For Father’s Day, we ordered Pizza Hut take away, tonight. As I sat waiting for my pie, I pulled out the phone and ran a couple speed tests. Well, you can see the results. And […]
Blame inertia, or stupidity. On Dec. 29, 2016, I boasted: “I am abandoning Yahoo and its photo-sharing site, for many of the reasons stated seven months ago. My Flickr Pro account expires in September, and I will cancel a few weeks earlier to prevent auto-renewal. In the meantime, I consider my Flickr officially closed, and I will no longer use it”. Ah, yeah, that didn’t happen.
In preparation for my Flickr finale, back in July, I blocked the service from using my PayPal to auto-renew. Twenty-four days ago, I unsurprisingly received email that payment processing failed. Second-thoughts overwhelmed. While Yahoo is a mess, Verizon has since taken ownership—and my family now uses Red’s cellular service. There’s synergy there. Besides, my low-cost renewal remained in place: $44.95 for another two years. The standard service fee is $5.95 per month, or $49.95 yearly. Smitten with angst, I paid up.
I should have known better. Once burned is supposed to be twice as wary. Right? Disgruntled by pricing and other policies, in autumn 2015, I took my family from Verizon Wireless to T-Mobile, which cut our monthly bill by more than one-third. But in May of this year we made the trek back in part because data speed is so much faster from my apartment than it is with Magenta. Better Red than dead, eh? Wrong. Oh, dumbass me. Un-carrier’s aggressive pricing, and Verizon’s first-ever quarterly loss of post-paid subscribers, compelled the nation’s largest carrier to respond—by, starting in February, to offer comparable unlimited plan that for my family of five lines would cost just $20 more a month while delivering superior, speedy service. But what Red gave, it now takes away. I regret the decision.
Today’s unlimited cellular service plan changes suck some of the most important value from all that extra bandwidth. What good is having something you can’t use? Henceforth, Verizon will offer two consumer options—one (Go Unlimited) that throttles streaming video to 480p on smartphones and costlier option Beyond Unlimited that reduces quality to 720p. Go is essentially priced the same as the older unlimited plan, and it takes away even more: Tethering (e.g. Mobile Hotspot) is capped at 600kbps. There’s no 4G LTE for you, baby!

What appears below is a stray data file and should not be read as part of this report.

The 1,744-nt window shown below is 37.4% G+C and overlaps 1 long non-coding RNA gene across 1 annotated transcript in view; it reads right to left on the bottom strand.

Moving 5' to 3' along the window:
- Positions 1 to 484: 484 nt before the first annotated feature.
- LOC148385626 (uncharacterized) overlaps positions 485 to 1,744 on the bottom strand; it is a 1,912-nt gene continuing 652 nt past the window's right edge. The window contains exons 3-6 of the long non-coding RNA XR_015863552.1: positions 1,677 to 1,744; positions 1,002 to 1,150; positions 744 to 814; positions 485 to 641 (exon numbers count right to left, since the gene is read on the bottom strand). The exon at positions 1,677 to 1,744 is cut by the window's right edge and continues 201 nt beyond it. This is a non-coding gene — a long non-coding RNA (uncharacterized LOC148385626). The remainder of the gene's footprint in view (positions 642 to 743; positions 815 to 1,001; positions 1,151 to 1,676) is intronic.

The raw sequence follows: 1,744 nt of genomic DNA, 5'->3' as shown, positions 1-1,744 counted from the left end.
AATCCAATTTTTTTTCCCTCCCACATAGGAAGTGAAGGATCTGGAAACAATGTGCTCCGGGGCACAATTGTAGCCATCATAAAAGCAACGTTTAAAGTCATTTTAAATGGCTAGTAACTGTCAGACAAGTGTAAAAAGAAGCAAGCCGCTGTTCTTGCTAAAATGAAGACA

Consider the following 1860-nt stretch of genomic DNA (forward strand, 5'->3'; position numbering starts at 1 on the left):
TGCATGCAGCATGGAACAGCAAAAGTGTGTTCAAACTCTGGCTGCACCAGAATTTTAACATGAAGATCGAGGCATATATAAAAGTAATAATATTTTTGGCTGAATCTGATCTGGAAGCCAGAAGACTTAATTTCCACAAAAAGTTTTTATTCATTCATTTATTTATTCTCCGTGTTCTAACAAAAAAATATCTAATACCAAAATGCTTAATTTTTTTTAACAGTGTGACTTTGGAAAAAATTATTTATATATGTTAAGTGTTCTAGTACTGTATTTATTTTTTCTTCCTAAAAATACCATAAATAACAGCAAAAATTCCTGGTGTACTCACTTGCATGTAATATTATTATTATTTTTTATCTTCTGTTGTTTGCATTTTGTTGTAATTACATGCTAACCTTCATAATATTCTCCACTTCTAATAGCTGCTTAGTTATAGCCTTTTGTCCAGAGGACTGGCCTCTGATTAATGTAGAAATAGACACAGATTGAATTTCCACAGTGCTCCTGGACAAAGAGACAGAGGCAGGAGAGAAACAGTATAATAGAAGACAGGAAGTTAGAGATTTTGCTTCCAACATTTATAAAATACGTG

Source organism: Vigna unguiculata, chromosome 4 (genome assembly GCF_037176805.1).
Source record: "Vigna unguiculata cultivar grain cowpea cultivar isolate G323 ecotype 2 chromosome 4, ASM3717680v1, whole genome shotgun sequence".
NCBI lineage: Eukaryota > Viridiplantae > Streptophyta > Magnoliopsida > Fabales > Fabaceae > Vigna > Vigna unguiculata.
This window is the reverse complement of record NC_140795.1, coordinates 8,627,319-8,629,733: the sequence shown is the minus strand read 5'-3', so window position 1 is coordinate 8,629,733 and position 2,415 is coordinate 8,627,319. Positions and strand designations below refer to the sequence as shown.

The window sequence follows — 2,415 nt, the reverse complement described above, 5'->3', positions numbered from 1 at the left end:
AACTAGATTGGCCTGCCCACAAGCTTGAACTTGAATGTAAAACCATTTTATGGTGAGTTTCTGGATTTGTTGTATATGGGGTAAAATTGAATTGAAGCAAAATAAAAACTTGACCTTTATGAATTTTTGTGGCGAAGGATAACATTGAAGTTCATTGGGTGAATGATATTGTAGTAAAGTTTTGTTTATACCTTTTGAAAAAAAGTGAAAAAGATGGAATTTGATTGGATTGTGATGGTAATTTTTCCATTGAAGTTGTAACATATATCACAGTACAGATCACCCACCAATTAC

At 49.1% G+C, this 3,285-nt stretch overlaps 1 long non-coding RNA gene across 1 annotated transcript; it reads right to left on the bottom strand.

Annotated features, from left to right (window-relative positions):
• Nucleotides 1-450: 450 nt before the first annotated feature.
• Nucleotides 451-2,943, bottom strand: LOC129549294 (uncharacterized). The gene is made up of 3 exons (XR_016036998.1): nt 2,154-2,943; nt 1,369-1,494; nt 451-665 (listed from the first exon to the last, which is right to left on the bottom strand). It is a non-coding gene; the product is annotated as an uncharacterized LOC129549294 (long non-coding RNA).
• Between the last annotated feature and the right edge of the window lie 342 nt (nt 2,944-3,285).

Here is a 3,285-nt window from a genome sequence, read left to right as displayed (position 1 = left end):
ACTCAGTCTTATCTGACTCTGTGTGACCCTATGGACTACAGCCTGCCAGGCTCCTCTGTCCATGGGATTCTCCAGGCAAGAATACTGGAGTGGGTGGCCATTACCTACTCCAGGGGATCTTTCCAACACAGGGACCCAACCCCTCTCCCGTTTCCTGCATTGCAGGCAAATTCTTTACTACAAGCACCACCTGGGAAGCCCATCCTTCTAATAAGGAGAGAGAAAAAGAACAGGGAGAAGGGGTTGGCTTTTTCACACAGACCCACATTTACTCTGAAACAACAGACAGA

If you asked why the Moto Z Force Droid Edition appeals to me, I couldn’t identify one thing, which arguably is odd considering this is a review. Benefits and features feel finely balanced, which is a hallmark of good product design. Oh, and that satisfaction is for the pure smartphone experience, which is premium by nearly every measure that matters; I didn’t test Moto Mods that expand capabilities.
Lenovo/Motorola and Verizon released the smartphone in July 2016, so this exploration is belated—and then some. Apologies, the delay was necessary. In mid-December 2016, Verizon sent a holiday review package unexpectedly. At the time, my father-in-law’s health rapidly declined—and he passed away about 30 days later. In the months following, as we settled his estate and finalized other matters, I occasionally recharged the battery and picked up the Droid but had no real time to test it. Still, something about how well the Moto Z Force feels and fits in the hand compelled me to handle it. Often. To caress the ridged bezel. To read blog posts and news stories on the beautiful display.
I am in process of completing a review of the Moto Z Force Droid, which is a Verizon Wireless exclusive. This afternoon, I shot some nectaring bee photos with the smartphone and iPhone 7 Plus for comparison. My wife and I went on a walk with both devices, stopping at what we affectionately call the Butterfly House. The residence is a mini-wildlife refuge for Monarchs, hummingbirds, and other flying things; oh, and chickens, too.
The Featured Image comes from the Droid, which packs a 21-megapixel camera. Vitals: f/1.8, ISO 50, 1/465 sec, 4.51mm; 3:01 p.m. PDT. However, the image is only 16MP because the default setting, which I neglected to check, is 16:9 rather than 4:3. No matter, focus is spot on, IQ high, bokeh beautiful, and color accurate. I’m pleasantly surprised.
Should I file this under “You get what you pay for?” Last year, my family switched from Verizon to T-Mobile, to save money and to get more benefits—like bigger buckets of data. But quantity doesn’t […]
When isn’t a cell phone too big? The Motorola-made, Google-branded phablet answers that question for me, and may very well for you. From Samsung’s introduction of the original Note, I scoffed at large-screen smartphones—and, honestly, the seemingly stereotypical gadget geeks using them. But big is better, and my arrogant attitude about phablets and the people buying them was unwarranted.
Simply stated: Nexus 6 is the best handset I have ever used. The experience is so fresh and delightful, the emotional reaction reminds of using the original iPhone that I purchased on launch day in June 2007. N6 shatters my negative preconception about phablets, particularly unwieldiness when used daily. That said, I made some lifestyle changes, including choice of clothing, to accommodate the mobile’s massive size.